How readable is this Zika information?

I was recently at a conference for applied linguists (AAAL) and I was talking with a small group about how the health literacy field has over-used readability formulas to help analyze and adjust the difficulty of written content.

I showed the following 2 paragraphs:  The first taken from a NYT article about Zika. The first paragraph’s readability grade level, using the Flesch Kincaid, is 12.6 grade.  The second paragraph is one I rewrote so that the readability score on the Flesch Kincaid was lower, 7.6.

I then said: The second paragraph is fundamentally just as difficult as the first.”  Please tell me why? 

Everyone was sort of stumped.  

So, a little help here.  Why are the two paragraphs comparable in difficulty?

flesch kincaid paragraphs


10 replies
  1. Naomi Gewirtzman
    Naomi Gewirtzman says:

    I like these examples because they demonstrate how simplifying text doesn’t always simplify the meaning. People (including myself) tend to think that by simplifying words/using synonyms/reorganizing sentences makes things more understandable to the general public, but that isn’t always true.

    Problems with example 1:
    -It’s one long sentence with lots of information
    -not everyone knows that there are different types of mosquitoes or that mosquitoes can transmit disease or how transmission even works
    -people may not know what a “carrier” is or truly understand what a virus is

    Problems with example 2:
    -as others stated, the use of the word future is confusing and could be alarming to people because “future” could mean anything
    -like the first example, the use of the word carrier or “carry” may be confusing
    -although the second sentence is explaining the first sentence, it could still leave the reader wondering “and then what?” or “how can i get it?” since it just talks about how the mosquito can get Zika and leaves out how humans can be affected

    When comparing the two examples, there are some similarities which make them difficult to understand. The wording is different in both, but they are both still confusing. If someone was reading these sentences and did not know a whole lot about Zika or the way mosquito-borne diseases spread, it could leave them wondering how it could affect them.
    I think that when it comes to creating health information, it is important to note that simplifying words may only be effective if their placement in the sentence is easy to understand. Long sentences can be confusing even when they contain simple words AND short sentences can be just as confusing if they use complicated words commonly used in scientific information.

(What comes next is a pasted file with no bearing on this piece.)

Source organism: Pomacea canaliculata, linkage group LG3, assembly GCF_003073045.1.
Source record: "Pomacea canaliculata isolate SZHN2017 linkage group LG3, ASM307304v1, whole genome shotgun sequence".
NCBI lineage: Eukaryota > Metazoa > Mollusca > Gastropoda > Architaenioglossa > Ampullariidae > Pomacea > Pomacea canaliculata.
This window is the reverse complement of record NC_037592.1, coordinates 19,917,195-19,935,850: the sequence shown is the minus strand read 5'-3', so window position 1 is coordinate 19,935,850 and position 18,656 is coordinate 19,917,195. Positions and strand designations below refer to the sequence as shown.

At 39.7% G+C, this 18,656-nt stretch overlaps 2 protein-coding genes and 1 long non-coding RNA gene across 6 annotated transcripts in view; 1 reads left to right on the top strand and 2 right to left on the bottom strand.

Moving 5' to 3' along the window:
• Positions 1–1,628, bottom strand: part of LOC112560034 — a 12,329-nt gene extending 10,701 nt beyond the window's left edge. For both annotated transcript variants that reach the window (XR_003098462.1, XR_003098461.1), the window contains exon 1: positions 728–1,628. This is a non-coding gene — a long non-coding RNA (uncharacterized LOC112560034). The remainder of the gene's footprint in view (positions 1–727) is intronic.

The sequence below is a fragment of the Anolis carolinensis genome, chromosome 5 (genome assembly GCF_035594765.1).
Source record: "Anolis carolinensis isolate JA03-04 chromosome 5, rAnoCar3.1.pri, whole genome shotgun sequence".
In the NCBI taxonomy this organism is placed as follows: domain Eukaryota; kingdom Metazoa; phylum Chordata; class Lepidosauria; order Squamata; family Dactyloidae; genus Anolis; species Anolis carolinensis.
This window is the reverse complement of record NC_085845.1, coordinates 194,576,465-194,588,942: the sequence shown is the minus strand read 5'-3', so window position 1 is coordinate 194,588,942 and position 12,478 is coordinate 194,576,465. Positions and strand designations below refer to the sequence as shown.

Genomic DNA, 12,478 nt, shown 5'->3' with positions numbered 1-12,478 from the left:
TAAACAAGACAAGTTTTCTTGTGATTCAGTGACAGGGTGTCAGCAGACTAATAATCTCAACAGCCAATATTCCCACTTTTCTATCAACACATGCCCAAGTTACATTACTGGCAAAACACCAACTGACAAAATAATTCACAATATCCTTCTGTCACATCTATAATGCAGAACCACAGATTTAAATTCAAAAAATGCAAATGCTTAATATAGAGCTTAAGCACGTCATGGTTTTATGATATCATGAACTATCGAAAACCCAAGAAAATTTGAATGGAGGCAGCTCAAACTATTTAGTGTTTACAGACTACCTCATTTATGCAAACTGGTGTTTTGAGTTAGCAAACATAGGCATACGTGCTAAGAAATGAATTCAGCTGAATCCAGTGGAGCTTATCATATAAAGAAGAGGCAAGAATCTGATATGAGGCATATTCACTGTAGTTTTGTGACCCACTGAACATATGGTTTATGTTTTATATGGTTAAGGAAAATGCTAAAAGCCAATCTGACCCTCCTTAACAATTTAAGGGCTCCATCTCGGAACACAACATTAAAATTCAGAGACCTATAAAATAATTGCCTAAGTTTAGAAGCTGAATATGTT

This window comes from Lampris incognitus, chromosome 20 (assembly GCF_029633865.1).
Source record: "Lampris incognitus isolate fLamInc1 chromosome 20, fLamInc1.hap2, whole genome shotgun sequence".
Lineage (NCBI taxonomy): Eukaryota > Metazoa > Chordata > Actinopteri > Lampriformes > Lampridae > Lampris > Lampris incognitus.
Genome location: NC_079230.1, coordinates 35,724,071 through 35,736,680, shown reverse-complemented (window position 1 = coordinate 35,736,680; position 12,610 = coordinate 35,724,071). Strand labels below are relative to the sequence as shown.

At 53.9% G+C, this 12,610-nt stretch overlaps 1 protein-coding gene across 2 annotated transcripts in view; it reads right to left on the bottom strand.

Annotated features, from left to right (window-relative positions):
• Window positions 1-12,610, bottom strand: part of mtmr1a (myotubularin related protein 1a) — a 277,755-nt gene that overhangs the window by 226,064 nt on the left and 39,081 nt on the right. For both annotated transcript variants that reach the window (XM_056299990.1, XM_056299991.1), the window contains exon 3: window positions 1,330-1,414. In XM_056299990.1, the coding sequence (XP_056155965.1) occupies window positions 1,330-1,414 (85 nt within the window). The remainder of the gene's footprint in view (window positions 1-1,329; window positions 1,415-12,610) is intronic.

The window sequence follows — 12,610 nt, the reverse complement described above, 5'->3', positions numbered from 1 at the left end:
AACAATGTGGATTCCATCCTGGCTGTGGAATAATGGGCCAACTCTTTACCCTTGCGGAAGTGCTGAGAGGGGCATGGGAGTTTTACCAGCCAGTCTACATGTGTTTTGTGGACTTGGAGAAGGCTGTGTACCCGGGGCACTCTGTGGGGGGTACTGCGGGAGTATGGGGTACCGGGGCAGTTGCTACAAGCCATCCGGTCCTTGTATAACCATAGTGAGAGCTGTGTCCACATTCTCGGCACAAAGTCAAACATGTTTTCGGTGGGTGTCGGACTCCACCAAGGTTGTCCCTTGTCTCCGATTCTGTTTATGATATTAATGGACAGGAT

2. Juan Lopez
    Juan Lopez says:

    I agree with Chris that both paragraphs are just as confusing and somewhat misleading. While the 12.6 text appears more formally written, the 7.6 paragraph makes the same assumptions and leaves out the same key information. For example, both texts hypothesize that ‘American’ mosquitos could become carriers of the virus by way of biting a previously infected person. While this may come across as evident to public health practitioners or folks in the scientific community, the idea that a mosquito is carrying or delivering anything might go over a layperson’s head. As Maricel said, the ‘future’ implication in the 7.6 text could mean just about anything; what future? Tomorrow? Next year? In another lifetime? The conclusion that I draw from this wonderful example is that ‘dumbing’ down the writing will do little to cure the ills of poor health literacy. In my opinion, there are instances where you’re better off explaining something thoroughly rather than simplifying it and, in turn, leaving readers just as confused or ill-informed.

    • ChrisZ
      ChrisZ says:

      It’s good to hear from you Juan. I hadn’t thought much about “the future” phrase – but I agree with you and Maricel, it is so vague yet ominous.

      You might be interested in a series of short animated lessons I’m creating about readability formulas.

      Thanks again for you comments.

      [Please let me know if you have any problem accessing the link]

  3. Holly E. Jacobson
    Holly E. Jacobson says:

    in the 7.6 text, I find I have to pause when I get to “This…” after reading the first sentence, and then I have to read the first proposition again. The language is stilted, as Plain Language often is. I find it difficult to process.